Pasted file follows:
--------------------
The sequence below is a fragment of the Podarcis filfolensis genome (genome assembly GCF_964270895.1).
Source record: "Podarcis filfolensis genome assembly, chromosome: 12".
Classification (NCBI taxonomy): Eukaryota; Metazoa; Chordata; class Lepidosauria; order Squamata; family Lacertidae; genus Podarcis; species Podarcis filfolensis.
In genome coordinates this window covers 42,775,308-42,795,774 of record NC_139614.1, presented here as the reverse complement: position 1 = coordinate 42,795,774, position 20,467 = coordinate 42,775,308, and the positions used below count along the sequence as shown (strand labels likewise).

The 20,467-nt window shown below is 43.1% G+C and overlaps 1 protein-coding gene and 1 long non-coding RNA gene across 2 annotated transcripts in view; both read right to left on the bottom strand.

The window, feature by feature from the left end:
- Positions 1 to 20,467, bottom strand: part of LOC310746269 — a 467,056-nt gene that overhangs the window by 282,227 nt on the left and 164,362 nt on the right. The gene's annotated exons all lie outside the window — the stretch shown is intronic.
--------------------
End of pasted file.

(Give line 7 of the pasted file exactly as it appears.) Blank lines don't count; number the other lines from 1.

- Positions 1 to 20,467, bottom strand: part of LOC310746269 — a 467,056-nt gene that overhangs the window by 282,227 nt on the left and 164,362 nt on the right. The gene's annotated exons all lie outside the window — the stretch shown is intronic.